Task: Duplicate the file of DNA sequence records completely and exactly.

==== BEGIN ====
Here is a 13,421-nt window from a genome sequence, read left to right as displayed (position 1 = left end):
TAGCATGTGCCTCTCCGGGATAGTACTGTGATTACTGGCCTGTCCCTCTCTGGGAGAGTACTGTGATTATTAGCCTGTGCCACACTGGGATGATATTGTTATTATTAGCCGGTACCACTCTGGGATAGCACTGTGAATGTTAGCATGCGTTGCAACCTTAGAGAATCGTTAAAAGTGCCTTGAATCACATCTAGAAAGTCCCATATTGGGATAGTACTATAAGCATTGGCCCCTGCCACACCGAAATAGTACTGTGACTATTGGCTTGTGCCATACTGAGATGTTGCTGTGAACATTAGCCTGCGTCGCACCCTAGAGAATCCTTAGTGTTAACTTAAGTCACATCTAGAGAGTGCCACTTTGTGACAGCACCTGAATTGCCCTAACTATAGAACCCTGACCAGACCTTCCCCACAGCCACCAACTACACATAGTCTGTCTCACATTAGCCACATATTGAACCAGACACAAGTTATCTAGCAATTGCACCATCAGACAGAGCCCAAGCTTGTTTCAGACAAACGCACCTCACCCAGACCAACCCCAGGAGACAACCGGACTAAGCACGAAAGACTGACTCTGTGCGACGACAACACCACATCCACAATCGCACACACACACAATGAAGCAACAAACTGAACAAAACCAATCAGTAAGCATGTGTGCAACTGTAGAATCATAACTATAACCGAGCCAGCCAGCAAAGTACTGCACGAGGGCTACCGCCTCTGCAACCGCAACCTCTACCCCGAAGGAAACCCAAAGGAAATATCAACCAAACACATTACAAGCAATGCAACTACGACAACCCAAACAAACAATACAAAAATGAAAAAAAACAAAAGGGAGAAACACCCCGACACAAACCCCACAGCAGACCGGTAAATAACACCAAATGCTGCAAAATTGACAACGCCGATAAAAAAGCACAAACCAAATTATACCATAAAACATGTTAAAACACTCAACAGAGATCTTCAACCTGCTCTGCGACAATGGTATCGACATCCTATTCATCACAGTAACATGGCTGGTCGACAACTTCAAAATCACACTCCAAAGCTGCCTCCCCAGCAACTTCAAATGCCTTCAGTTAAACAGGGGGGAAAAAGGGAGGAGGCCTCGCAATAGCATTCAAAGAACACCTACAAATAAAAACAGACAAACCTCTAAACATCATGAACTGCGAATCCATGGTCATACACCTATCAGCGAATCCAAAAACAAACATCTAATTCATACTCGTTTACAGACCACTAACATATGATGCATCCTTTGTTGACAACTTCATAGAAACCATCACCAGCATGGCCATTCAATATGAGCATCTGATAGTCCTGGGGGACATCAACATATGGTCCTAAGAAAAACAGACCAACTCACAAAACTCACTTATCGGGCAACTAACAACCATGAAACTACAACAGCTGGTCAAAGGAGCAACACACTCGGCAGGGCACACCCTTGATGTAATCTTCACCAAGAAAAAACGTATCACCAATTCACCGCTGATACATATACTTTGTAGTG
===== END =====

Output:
Here is a 13,421-nt window from a genome sequence, read left to right as displayed (position 1 = left end):
TAGCATGTGCCTCTCCGGGATAGTACTGTGATTACTGGCCTGTCCCTCTCTGGGAGAGTACTGTGATTATTAGCCTGTGCCACACTGGGATGATATTGTTATTATTAGCCGGTACCACTCTGGGATAGCACTGTGAATGTTAGCATGCGTTGCAACCTTAGAGAATCGTTAAAAGTGCCTTGAATCACATCTAGAAAGTCCCATATTGGGATAGTACTATAAGCATTGGCCCCTGCCACACCGAAATAGTACTGTGACTATTGGCTTGTGCCATACTGAGATGTTGCTGTGAACATTAGCCTGCGTCGCACCCTAGAGAATCCTTAGTGTTAACTTAAGTCACATCTAGAGAGTGCCACTTTGTGACAGCACCTGAATTGCCCTAACTATAGAACCCTGACCAGACCTTCCCCACAGCCACCAACTACACATAGTCTGTCTCACATTAGCCACATATTGAACCAGACACAAGTTATCTAGCAATTGCACCATCAGACAGAGCCCAAGCTTGTTTCAGACAAACGCACCTCACCCAGACCAACCCCAGGAGACAACCGGACTAAGCACGAAAGACTGACTCTGTGCGACGACAACACCACATCCACAATCGCACACACACACAATGAAGCAACAAACTGAACAAAACCAATCAGTAAGCATGTGTGCAACTGTAGAATCATAACTATAACCGAGCCAGCCAGCAAAGTACTGCACGAGGGCTACCGCCTCTGCAACCGCAACCTCTACCCCGAAGGAAACCCAAAGGAAATATCAACCAAACACATTACAAGCAATGCAACTACGACAACCCAAACAAACAATACAAAAATGAAAAAAAACAAAAGGGAGAAACACCCCGACACAAACCCCACAGCAGACCGGTAAATAACACCAAATGCTGCAAAATTGACAACGCCGATAAAAAAGCACAAACCAAATTATACCATAAAACATGTTAAAACACTCAACAGAGATCTTCAACCTGCTCTGCGACAATGGTATCGACATCCTATTCATCACAGTAACATGGCTGGTCGACAACTTCAAAATCACACTCCAAAGCTGCCTCCCCAGCAACTTCAAATGCCTTCAGTTAAACAGGGGGGAAAAAGGGAGGAGGCCTCGCAATAGCATTCAAAGAACACCTACAAATAAAAACAGACAAACCTCTAAACATCATGAACTGCGAATCCATGGTCATACACCTATCAGCGAATCCAAAAACAAACATCTAATTCATACTCGTTTACAGACCACTAACATATGATGCATCCTTTGTTGACAACTTCATAGAAACCATCACCAGCATGGCCATTCAATATGAGCATCTGATAGTCCTGGGGGACATCAACATATGGTCCTAAGAAAAACAGACCAACTCACAAAACTCACTTATCGGGCAACTAACAACCATGAAACTACAACAGCTGGTCAAAGGAGCAACACACTCGGCAGGGCACACCCTTGATGTAATCTTCACCAAGAAAAAACGTATCACCAATTCACCGCTGATACATATACTTTGTAGTG